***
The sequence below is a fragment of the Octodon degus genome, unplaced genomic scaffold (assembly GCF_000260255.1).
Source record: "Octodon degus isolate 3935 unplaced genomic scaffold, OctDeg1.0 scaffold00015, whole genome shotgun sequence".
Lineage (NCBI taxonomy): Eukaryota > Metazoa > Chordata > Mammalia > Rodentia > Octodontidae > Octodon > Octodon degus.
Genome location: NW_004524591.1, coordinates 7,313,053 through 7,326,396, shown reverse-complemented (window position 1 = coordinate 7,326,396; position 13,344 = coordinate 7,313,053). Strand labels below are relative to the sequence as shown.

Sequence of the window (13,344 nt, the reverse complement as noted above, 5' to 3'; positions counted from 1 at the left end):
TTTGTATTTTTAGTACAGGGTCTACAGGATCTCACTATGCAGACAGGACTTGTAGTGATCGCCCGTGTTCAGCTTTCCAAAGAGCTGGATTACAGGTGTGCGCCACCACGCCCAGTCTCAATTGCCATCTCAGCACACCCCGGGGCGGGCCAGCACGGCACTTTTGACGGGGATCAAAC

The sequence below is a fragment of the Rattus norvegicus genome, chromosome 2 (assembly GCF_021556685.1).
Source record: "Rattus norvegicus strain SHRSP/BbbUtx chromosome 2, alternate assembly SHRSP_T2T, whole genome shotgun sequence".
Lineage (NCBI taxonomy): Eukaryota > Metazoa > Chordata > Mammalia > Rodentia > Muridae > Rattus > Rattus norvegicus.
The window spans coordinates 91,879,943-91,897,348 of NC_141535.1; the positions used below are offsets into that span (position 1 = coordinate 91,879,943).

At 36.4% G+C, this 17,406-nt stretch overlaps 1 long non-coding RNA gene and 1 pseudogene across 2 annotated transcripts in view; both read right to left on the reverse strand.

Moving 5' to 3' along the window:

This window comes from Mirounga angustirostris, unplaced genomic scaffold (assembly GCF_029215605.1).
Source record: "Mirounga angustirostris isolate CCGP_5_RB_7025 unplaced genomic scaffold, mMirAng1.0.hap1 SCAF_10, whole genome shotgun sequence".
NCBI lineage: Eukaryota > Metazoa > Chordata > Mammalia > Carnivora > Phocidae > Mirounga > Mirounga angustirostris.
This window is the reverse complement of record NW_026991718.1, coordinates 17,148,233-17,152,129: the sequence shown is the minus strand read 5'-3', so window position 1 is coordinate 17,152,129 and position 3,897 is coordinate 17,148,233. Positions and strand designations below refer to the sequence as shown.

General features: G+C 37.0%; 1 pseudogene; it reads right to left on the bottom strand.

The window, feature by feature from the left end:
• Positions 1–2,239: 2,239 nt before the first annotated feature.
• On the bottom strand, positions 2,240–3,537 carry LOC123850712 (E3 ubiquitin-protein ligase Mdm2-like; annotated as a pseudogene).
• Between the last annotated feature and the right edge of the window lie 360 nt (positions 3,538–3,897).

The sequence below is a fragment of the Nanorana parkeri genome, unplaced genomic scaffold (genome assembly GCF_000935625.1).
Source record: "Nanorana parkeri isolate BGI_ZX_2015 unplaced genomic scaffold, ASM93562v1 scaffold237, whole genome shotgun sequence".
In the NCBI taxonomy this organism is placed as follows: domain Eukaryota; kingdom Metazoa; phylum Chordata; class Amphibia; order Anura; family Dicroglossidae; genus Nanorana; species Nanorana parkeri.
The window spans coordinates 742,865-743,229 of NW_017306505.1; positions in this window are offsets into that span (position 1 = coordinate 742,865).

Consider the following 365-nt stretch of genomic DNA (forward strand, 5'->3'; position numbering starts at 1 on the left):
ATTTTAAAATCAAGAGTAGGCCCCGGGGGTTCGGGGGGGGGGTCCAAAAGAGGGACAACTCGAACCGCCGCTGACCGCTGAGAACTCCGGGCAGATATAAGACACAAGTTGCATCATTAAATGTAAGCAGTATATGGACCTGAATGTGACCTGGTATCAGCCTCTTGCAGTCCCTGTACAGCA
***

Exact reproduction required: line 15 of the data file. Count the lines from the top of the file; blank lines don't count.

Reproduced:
NCBI lineage: Eukaryota > Metazoa > Chordata > Mammalia > Carnivora > Phocidae > Mirounga > Mirounga angustirostris.